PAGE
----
Clinical case

A recent biochemical profile on a 62-year-old female in primary care originally displayed severe hypernatraemia with ionic concentrations greater than 160 mmol/L (167 mmol/L). Confirmation of the result with repeat testing excluded ion selective electrode performance issues as the cause of hypernatraemia. Further investigation of recent electrolyte results identified that the patient had normal electrolyte levels, and there was no clinical condition found that could explain elevated sodium levels. Therefore, additional testing was carried out to eliminate sodium citrate contamination before technical authorisation. Additional tests included: serum calcium, chloride, and measured osmolality. The results of the tests identified that the sample had been contaminated with sodium citrate, with a chloride result of 92 mmol/L, a total calcium level of 1.96 mmol/L and a measured osmolality of 291 mOsm/L.

When referencing recent history of results calcium and chloride levels were inappropriately low, with chloride unusually low compared to serum sodium (only seen in metabolic acidosis), and as this is a primary care patient with no clinical details referencing acid-base disorders the results appeared spurious. The patient also had a negative osmolar gap (-52) as the measured result was 291 and calculated 343. Therefore, the results were excluded due to sodium citrate contamination and repeat bloods were sent.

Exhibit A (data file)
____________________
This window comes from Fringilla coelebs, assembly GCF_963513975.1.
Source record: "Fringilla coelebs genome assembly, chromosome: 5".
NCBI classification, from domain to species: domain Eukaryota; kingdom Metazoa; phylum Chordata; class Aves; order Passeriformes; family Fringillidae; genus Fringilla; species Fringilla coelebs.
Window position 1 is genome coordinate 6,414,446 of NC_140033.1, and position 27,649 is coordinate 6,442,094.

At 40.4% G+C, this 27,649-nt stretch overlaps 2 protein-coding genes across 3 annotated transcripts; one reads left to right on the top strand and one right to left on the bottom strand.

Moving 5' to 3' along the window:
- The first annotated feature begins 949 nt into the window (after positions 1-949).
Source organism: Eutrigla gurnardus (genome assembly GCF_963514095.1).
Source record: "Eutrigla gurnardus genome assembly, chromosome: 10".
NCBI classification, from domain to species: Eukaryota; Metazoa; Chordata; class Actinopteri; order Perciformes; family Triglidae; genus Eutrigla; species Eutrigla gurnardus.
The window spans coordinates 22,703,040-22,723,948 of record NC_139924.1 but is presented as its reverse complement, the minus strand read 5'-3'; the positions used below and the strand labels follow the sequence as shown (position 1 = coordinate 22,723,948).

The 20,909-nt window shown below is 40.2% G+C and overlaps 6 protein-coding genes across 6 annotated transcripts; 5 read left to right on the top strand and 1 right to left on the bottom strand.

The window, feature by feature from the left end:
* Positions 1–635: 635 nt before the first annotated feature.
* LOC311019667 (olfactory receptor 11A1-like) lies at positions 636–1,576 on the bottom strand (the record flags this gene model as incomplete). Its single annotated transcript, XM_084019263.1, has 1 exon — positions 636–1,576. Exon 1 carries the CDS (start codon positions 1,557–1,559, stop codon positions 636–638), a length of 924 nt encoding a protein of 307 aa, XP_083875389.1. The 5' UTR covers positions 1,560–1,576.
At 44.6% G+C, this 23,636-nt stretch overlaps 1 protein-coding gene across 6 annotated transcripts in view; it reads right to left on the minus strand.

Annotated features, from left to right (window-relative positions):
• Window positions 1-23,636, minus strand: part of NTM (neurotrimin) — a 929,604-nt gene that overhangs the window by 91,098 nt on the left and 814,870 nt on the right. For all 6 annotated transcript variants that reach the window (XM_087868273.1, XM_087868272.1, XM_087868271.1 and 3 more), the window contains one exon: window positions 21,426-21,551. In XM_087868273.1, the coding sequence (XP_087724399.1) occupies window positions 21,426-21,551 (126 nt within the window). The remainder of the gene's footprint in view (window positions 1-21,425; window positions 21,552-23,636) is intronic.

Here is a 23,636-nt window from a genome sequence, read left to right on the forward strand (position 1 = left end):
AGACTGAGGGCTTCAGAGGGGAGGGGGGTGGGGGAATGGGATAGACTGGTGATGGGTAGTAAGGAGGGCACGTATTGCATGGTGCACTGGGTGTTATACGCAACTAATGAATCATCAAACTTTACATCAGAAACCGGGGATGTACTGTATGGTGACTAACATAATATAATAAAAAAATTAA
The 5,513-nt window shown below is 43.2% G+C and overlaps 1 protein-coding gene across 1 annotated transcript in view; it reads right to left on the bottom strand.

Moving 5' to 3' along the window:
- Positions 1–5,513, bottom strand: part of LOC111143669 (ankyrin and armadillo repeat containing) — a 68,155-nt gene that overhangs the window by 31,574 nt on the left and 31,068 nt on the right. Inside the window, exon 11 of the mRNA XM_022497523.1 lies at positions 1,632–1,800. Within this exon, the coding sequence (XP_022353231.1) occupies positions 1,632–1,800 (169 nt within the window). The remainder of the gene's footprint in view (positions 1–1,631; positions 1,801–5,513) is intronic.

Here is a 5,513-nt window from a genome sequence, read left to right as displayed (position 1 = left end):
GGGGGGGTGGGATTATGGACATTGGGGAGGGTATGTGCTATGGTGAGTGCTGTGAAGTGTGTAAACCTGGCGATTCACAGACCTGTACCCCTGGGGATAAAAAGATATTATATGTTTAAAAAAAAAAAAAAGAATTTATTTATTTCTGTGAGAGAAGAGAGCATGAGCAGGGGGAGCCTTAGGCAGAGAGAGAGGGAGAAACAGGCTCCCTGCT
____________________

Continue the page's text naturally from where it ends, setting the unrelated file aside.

In addition to the clinical case study discussed, sodium citrate can have an impact on common assays used to determine such contamination. Patient pooled serum (1ml) was spiked with increasing volumes of sodium citrate to display how the solution affects different assays. Sodium levels gradually rise with increasing volume of sodium citrate because additional sodium is being introduced into the sample, as such the calculated osmolarity will also elevate. Calcium and chloride levels decrease gradually with increased volume of spiked sodium citrate, with chloride levels lowering due to a dilutionary effect and the dissociation ratio of sodium chloride. And calcium lowers because sodium citrate is a weak chelator, where citrate forms calcium citrate complexes disrupting the blood clotting mechanism.

To conclude, unrecognised pseudohypernatraemia due to sodium citrate contamination can lead to inappropriate hospital attendance and investigation, as well as misdiagnosis and unnecessary treatment. Therefore, biomedical scientists need to be aware of any suspected cases when the results do not match previous history, the clinical details are not indicative of hypernatraemia and there are no medications associated with hypernatraemia. In suspected cases of pseudohypernatraemia, biomedical scientists can perform investigations that will help to determine whether the raised sodium is a spurious result, or the patient has true hypernatraemia. As previously highlighted, calcium and chloride levels should be uncharacteristically low. The osmotic gap will be negative, with the calculated osmolality higher than the measured osmolarity, which is not seen in any pathological conditions. Performing these technical checks will ensure accurate and reliable reporting of hypernatraemic patients, and will ensure that the laboratory is accurately determining any suspected cases of pseudohypernatraemia due to sodium citrate contamination.  

Dan Kelly is Biochemistry Lead and Deputy Manager at Spire Hospital Leeds